Chapter 1 - The Kaleidoscope
Chapter 1 - The Kaleidoscope
My thoughts had been focused on Nicolai when the submarine appeared in front of our bay. I sensed that something had gone wrong in Murmansk. I could feel it. I had tried to phone earlier. The lines were blocked. When the Typhoon suddenly came into sight in front of our bay, I felt a mixture of fear, excitement, and apprehension. It seemed illogical that Nicolai should come to us at this time and in this manner. On the other hand, few things were logical that Nicolai had been involved in.
It was Tony who first noticed the sub. He said it was one of Nicolai's, to judge by the bulge at the base of the sub's tower, one of the characteristic features of Russia's late model Typhoon class nuclear missile submarines. The sub had surfaced while he strolled on the beach. He came running up to the 'nest', punched me into the side, and still out of breath, pointed out to the water.
There it lay, the Typhoon, like a black monster of some ancient mythology, a short distance from shore. The sub lay motionless, as though it was grounded. No one could be seen on deck. It had all the appearance of a ghost ship.
We watched the sub closely, magnified through Ross' video telescope system that had stood idle for a year and a half. We all watched the screen. We could see every rivet, every major weld seam that held the thing together as if it were some great iron patchwork. But no life surrounded it, except for the seagulls. Every seagull in the vicinity had come to test its gangways. The ghostly scene created a tenseness among us that instantly turned into a great relief when Nicolai opened the tower hatch. He was in the uniform of a high-ranking officer. He climbed quickly out of the hatch and disappeared behind the tower. He re-emerged on the sub's deck. Then, another officer climbed out of the hatch and lowered an inflated raft to him that he readied and proceeded to row to shore.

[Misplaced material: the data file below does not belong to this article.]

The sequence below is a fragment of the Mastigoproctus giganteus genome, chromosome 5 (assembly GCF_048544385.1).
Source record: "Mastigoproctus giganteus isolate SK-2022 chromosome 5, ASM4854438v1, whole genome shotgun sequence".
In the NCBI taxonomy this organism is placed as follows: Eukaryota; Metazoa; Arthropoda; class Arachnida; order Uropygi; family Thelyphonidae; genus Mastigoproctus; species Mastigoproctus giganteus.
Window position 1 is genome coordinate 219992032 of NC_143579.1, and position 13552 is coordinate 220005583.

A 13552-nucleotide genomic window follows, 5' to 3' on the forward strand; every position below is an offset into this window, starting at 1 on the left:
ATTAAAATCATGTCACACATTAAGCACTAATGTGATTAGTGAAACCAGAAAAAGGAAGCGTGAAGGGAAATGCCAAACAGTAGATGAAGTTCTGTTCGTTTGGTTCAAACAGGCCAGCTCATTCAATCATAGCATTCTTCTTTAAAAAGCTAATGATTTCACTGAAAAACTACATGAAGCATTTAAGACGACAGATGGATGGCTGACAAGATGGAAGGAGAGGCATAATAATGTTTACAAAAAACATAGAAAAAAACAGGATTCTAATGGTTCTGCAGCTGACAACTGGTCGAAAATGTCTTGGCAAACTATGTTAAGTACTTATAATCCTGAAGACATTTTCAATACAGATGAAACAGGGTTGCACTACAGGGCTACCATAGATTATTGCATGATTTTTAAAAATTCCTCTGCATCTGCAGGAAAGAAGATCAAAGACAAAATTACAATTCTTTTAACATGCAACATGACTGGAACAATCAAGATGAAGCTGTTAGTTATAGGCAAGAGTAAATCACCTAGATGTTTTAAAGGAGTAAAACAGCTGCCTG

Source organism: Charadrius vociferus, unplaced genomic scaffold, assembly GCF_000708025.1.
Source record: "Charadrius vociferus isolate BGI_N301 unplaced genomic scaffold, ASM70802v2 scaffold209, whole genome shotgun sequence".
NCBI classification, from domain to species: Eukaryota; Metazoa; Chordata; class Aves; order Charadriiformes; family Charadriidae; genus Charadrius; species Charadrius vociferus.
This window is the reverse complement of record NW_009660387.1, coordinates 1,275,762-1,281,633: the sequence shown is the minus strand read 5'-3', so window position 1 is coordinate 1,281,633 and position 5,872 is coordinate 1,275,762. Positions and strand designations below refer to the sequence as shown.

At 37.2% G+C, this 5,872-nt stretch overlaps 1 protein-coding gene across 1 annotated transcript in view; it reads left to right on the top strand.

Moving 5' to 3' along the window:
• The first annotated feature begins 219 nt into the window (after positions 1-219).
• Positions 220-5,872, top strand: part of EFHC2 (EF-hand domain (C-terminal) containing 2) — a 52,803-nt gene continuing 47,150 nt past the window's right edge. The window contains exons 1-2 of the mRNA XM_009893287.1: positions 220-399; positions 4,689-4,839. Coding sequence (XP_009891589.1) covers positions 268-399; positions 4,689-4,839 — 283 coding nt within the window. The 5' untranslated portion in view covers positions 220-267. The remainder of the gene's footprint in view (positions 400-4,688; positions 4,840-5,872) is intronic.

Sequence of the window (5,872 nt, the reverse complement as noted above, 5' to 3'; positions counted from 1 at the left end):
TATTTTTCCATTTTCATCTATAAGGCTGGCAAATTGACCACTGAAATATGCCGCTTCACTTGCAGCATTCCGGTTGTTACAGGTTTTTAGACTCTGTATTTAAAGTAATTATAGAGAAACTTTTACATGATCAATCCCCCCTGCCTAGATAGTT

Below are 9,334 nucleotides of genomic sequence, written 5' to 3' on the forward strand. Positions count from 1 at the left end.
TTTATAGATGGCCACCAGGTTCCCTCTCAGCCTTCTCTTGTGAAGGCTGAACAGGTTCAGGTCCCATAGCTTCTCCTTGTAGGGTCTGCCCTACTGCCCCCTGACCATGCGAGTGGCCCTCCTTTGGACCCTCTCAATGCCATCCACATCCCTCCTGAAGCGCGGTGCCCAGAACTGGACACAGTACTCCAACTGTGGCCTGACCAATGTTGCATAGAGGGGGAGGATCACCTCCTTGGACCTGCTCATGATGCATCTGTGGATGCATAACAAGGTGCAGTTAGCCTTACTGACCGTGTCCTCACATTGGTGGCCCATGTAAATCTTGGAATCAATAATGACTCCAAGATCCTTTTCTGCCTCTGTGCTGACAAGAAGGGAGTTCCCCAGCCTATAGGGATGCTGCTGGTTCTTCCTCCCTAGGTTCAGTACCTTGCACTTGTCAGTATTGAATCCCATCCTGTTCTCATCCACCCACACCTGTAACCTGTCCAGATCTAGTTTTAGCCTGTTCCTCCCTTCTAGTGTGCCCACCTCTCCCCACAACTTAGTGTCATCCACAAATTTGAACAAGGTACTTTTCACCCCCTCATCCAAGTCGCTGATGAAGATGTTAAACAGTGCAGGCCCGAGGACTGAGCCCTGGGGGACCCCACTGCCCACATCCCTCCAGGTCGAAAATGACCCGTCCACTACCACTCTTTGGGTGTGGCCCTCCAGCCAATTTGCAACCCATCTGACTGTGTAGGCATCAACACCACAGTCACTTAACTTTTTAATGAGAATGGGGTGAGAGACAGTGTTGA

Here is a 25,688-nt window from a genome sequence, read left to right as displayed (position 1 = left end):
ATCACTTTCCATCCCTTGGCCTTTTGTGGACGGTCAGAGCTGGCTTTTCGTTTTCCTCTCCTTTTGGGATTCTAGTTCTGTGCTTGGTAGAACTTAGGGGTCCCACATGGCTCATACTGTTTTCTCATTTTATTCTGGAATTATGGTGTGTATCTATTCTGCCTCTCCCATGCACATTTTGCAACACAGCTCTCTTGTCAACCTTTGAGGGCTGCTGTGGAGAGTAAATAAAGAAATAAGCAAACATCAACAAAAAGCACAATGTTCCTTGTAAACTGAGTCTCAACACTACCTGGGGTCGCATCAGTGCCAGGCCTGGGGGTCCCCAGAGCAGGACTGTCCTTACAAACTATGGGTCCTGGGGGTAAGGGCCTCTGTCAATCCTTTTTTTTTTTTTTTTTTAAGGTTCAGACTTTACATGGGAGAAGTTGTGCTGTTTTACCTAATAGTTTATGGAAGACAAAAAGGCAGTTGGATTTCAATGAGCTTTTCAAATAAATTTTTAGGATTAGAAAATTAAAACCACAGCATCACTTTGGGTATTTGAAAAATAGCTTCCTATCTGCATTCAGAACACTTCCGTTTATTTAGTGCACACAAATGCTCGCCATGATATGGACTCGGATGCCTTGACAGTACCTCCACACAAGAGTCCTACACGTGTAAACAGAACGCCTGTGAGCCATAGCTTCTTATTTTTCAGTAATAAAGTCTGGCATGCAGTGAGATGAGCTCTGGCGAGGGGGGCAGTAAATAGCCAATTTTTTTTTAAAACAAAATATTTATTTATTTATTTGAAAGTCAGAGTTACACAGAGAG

"Why doesn't he use the motorized raft?" Tony asked in amazement. "And why is he coming alone?"
All I could think of at this moment was, "Nicolai, Nicolai, that's not your way of doing things." Moments later I came to my senses. This wasn't Nicolai. This was someone else, someone who looked like him in the dark light of the evening. Ross rewound the tape for me to the point where the man had first appeared on top of the tower, to study his face. No, that wasn't Nicolai. Something was missing, a familiar expression, a faint smile?
Tony and I looked at each other. We both knew we had no option now, but to go out and stop that man, whoever he was, before he set foot on our beach. No one was allowed to set foot on our land unescorted. Tony and I agreed on this without consultation. As if driven by the same instinct, we rushed to the beach towards the shed that housed the Zodiac. That's when Ross called on the radio. He suggested that we use the fishing boat instead that was less threatening and more equal to the approaching craft.
Since the boat was already on the beach, as it always was, we were on our way in seconds. We rowed harder that day than we had ever rowed. We both knew, that if Nicolai was not there himself, he was behind this visit, and things being as they were, our worst fears might have come true. There was no time to waste.
The Russian officer hadn't reached the midway point when we came within shouting distance. He saluted us in a gesture of friendship that we immediately returned. He introduced himself as the captain of the sub, shouting in a mixture of broken English and a heavy Russian dialect. I didn't understand much, but I did understand the name, Nicolai. After we had drawn closer, he showed us a radiogram sent to us by Nicolai. "For Peter VanDerMere" he said and pointed to the envelope.
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